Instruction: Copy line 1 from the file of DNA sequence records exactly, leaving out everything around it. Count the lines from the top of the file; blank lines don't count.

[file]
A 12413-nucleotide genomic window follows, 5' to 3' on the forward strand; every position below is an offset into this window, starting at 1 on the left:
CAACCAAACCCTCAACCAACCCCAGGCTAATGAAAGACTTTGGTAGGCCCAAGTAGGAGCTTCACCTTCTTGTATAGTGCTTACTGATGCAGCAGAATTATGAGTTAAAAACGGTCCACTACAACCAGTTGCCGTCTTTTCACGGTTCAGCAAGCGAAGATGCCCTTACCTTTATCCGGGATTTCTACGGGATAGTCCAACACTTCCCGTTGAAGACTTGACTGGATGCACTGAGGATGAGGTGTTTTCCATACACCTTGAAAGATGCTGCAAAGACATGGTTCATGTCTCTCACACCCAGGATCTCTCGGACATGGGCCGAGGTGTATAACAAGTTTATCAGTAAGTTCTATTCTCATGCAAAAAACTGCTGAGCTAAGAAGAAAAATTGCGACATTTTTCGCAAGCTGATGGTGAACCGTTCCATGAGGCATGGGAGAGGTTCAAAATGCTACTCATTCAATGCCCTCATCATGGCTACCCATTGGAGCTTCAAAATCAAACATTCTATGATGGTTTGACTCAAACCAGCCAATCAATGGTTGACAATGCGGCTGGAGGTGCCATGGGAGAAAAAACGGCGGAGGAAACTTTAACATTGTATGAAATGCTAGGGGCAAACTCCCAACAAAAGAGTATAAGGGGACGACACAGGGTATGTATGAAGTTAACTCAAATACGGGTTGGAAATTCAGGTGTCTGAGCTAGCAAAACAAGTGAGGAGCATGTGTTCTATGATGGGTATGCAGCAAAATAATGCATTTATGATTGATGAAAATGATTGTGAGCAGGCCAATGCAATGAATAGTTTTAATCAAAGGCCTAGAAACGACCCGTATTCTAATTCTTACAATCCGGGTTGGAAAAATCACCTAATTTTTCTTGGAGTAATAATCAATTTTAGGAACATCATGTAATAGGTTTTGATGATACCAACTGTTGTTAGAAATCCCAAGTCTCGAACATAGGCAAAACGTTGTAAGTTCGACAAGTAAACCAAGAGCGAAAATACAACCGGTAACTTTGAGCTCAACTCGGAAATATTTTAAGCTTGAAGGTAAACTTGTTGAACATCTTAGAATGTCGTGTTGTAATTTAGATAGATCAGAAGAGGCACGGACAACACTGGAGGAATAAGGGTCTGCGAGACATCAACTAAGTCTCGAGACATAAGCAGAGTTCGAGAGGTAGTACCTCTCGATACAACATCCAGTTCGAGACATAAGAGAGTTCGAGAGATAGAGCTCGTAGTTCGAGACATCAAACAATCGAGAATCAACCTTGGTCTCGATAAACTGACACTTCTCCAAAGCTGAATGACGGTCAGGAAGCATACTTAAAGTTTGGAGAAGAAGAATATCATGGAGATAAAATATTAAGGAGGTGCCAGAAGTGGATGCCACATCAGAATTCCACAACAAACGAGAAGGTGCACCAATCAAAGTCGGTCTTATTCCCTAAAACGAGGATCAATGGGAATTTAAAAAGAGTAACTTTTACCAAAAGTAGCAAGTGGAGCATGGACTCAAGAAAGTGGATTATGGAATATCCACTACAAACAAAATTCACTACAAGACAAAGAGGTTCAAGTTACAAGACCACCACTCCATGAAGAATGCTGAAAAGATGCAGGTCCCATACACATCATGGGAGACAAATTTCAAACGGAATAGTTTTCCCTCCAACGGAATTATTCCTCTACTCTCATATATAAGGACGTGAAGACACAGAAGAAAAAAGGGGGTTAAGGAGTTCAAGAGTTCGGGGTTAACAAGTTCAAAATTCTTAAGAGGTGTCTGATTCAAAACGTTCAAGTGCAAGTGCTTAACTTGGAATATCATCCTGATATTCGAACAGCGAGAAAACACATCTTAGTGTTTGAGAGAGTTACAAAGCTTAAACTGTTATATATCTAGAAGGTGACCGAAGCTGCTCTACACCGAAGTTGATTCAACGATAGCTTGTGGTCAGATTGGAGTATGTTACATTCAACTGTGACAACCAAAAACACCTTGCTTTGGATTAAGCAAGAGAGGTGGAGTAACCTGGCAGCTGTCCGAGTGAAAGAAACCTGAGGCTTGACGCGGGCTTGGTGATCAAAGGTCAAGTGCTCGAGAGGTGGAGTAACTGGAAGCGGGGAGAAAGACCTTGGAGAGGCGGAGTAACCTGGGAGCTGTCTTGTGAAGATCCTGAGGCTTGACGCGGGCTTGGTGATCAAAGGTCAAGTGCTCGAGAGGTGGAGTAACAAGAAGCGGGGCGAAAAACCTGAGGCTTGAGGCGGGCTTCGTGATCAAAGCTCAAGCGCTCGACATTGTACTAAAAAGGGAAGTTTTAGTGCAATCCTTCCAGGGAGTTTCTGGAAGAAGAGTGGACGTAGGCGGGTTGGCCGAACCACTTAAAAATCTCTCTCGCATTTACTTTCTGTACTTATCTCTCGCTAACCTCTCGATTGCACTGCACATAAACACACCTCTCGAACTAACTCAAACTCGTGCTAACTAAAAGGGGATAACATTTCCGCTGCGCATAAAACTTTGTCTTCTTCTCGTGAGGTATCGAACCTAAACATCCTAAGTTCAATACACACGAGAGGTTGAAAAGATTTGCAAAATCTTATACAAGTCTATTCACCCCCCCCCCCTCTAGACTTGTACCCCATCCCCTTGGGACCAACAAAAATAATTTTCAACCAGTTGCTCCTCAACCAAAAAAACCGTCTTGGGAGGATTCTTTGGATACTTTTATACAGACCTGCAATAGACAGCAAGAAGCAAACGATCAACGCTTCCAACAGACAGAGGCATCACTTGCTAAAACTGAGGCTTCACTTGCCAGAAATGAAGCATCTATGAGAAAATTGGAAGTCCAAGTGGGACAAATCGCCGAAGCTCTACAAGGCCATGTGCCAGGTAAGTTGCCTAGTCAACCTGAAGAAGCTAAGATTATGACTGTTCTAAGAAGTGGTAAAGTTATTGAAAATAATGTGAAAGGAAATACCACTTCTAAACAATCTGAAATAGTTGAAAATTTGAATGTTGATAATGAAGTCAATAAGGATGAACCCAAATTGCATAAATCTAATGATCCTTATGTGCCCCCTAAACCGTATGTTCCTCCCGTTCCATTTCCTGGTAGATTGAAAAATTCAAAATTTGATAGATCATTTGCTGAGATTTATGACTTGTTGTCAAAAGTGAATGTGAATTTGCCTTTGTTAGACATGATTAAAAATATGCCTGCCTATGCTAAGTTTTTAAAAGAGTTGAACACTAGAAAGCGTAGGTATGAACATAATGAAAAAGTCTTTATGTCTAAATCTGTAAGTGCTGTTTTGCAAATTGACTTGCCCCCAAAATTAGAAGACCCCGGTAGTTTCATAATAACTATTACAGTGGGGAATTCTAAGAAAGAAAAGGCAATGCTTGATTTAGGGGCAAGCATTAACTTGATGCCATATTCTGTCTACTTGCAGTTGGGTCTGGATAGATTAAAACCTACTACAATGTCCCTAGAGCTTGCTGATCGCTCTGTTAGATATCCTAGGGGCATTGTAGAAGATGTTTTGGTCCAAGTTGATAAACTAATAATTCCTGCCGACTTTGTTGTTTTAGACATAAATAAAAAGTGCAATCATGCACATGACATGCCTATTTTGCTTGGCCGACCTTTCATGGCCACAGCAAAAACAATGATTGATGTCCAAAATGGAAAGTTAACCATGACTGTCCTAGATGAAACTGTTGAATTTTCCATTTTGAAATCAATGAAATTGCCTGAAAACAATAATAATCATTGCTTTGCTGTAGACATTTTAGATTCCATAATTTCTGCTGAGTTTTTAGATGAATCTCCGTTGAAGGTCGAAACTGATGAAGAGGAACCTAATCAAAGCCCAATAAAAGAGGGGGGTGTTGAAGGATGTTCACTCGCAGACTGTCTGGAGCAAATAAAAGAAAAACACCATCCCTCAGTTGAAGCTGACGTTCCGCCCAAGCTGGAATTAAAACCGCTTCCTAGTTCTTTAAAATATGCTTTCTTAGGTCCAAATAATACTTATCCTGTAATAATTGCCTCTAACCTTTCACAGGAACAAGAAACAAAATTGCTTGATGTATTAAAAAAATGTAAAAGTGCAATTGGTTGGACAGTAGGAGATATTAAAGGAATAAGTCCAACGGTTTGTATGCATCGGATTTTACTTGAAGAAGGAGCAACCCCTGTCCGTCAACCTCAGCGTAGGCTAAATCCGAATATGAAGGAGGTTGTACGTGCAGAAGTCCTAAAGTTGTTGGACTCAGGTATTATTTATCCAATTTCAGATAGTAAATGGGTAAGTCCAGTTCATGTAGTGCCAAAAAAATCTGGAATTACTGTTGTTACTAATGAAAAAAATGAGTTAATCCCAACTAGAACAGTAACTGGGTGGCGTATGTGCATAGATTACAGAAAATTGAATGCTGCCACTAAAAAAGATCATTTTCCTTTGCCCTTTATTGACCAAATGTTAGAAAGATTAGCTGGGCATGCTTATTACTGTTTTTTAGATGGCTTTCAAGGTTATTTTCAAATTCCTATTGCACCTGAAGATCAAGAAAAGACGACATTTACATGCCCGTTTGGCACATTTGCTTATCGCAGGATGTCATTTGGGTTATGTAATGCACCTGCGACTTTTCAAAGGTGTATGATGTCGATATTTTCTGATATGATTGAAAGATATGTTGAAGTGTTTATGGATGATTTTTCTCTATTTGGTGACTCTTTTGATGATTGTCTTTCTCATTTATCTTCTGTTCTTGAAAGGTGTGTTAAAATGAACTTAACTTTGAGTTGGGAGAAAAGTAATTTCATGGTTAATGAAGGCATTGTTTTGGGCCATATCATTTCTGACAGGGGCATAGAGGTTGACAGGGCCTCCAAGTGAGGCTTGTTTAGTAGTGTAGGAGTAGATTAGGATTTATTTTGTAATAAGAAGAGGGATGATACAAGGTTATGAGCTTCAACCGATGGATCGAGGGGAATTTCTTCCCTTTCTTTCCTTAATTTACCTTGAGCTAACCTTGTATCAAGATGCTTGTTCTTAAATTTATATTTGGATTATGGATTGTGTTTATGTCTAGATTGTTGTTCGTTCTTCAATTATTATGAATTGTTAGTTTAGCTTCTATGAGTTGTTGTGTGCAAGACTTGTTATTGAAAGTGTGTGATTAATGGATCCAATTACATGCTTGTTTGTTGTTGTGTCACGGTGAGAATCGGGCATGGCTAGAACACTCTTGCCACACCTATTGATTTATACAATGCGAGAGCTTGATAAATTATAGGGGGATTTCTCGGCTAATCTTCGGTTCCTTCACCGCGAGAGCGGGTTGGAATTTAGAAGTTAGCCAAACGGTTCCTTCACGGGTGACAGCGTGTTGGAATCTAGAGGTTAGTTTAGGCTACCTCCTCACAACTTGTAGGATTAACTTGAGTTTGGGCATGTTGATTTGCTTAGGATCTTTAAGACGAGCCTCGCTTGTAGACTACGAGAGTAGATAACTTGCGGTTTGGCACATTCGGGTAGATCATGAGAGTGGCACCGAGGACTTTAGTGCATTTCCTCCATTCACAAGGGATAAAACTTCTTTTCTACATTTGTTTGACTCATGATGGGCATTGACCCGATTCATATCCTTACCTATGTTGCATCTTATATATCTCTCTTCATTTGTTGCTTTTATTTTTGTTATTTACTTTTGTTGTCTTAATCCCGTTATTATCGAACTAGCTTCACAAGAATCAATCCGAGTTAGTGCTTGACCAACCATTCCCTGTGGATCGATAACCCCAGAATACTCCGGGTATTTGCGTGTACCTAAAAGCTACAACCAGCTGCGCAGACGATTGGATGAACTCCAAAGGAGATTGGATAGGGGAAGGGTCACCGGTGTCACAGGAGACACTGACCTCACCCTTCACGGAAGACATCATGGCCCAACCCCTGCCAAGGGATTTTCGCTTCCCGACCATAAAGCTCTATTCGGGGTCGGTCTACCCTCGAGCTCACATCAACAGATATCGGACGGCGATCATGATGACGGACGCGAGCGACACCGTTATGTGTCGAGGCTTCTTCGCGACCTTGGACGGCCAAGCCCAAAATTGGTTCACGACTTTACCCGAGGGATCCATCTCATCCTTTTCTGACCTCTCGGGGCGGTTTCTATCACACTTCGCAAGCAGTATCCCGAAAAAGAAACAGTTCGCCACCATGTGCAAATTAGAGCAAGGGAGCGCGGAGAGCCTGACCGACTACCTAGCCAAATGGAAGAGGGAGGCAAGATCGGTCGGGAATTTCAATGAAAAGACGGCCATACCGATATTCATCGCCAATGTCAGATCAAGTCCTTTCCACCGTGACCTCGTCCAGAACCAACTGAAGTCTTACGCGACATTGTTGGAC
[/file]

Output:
A 12413-nucleotide genomic window follows, 5' to 3' on the forward strand; every position below is an offset into this window, starting at 1 on the left: